…Or do you? What do you think? Are there some social etiquette rules you break?

Straw Shoes and Fish Heads

Jeonju’s Nambu Market, in the southwest of Korea, is the largest traditional market in the city. Across the main road is Hanok Village, where all the tourists go, but Nambu Market is mostly for the locals.

Nambu market

It is located in the south of the city, in a series of covered streets. They sell a lot of things there. For instance:

Nambu Marketwooden wares and kitchen supplies. These include these things:

straw shoesThese are called jipshin, or literally, straw shoes. They were used by farmers and apparently still are, since you can buy them at the market.

There is also a lot of food at the market. Lots of fresh fruit and vegetables from local farms, but also:

Dried fish heads. I'm not sure how you eat them, or if they're just fertilizer, but you can buy them by the bagful. The sign says they come from Russia.

Dried fish heads. I’m not sure how you eat them, or if they’re just fertilizer, but you can buy them by the bagful. The sign says they come from Russia.

Live octopus. You're allowed to cook them before you eat them though.

Live octopus. You’re allowed to cook them before you eat them though.

Blocks of fresh tofu. The brown blocks to the left are acorn jelly and the round things behind are fermented soy bean paste.

Blocks of fresh tofu. The brown blocks to the left are acorn jelly and the round things behind are fermented soy bean paste.

These are bags of dried hot peppers. Koreans love their hot peppers.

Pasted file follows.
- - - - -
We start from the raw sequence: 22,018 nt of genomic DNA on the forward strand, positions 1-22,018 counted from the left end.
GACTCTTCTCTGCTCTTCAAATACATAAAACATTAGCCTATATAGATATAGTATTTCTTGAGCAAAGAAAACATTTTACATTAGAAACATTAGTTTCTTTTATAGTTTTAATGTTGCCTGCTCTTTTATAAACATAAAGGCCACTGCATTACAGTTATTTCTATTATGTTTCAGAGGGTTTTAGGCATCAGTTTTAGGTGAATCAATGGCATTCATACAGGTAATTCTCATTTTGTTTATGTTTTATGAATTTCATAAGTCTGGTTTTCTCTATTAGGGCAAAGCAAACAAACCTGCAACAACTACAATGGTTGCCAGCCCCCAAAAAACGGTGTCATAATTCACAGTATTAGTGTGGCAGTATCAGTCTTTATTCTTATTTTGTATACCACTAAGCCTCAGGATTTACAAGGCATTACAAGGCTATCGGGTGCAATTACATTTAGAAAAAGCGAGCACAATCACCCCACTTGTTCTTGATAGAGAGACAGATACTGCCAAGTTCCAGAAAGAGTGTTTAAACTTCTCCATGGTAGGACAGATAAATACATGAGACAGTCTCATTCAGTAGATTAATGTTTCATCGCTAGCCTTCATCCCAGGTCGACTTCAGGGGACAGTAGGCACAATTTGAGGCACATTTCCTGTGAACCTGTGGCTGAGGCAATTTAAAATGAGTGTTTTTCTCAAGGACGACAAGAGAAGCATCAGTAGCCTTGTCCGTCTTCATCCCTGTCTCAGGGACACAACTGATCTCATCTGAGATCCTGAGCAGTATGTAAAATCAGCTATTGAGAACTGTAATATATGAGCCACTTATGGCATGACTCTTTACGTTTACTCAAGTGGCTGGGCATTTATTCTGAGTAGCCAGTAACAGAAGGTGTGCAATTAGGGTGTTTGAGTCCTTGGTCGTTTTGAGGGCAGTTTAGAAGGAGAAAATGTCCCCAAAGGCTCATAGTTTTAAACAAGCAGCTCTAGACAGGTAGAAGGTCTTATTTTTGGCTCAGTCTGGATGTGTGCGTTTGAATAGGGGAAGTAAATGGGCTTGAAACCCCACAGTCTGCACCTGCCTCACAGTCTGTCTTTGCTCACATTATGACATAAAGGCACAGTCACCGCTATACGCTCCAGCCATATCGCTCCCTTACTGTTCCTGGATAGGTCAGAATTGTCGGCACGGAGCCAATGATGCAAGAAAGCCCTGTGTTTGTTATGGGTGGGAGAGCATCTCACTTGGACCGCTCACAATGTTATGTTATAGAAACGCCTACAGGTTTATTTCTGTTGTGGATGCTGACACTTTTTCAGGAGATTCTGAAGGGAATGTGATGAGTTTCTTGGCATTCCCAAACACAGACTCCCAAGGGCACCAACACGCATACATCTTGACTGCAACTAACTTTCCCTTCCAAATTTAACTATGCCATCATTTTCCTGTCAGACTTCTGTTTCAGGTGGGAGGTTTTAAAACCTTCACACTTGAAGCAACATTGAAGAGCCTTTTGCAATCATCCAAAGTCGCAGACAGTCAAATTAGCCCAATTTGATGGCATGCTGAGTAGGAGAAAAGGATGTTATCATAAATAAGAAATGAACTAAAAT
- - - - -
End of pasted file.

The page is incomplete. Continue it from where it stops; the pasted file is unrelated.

These are bags of dried hot peppers. Koreans love their hot peppers.

This shop sells a bunch of everything. The signs advertise dried persimmons, buckwheat, deer antler, green tea, etc.

This shop sells a bunch of everything. The signs advertise dried persimmons, buckwheat, deer antler, green tea, etc.

One of the main reasons I go to the market is to go to a famous restaurant there, called Nammun Pisundae (which means South Gate Blood Sausage). It only serves one thing, which is blood sausage, either in soup or by itself. It’s really good and there is always a huge line out the door around meal times (although it’s open 24 hours). They cook the food by the door, so you can see them making it as you walk in.

nammun pisundae

Not everything in the market is food though. It is also a famous area for hanbok, which is the traditional Korean dress. There are many hanbok shops in the area. All of the dresses are custom-made. You see a lot of women wearing them at special events like weddings or on major holidays.

Nambu Market

I don’t know if you’ll ever come to Jeonju, but if you do, go to Nambu Market. It’s a great place to wander around in and see a lot of new, interesting things.





The Midnight Snack Hawker

It is closer to midnight than 11 and the world is slowly settling down into that warm, blankety zone of sleep and relaxation. Then, from the darkness outside my window comes a melancholy, undulating cry that rises and falls over and over in dreary repetition. Clearly it is a crazy person. Someone, call the police, there is a madman wandering the neighborhood, yelling at the top of his lungs at midnight.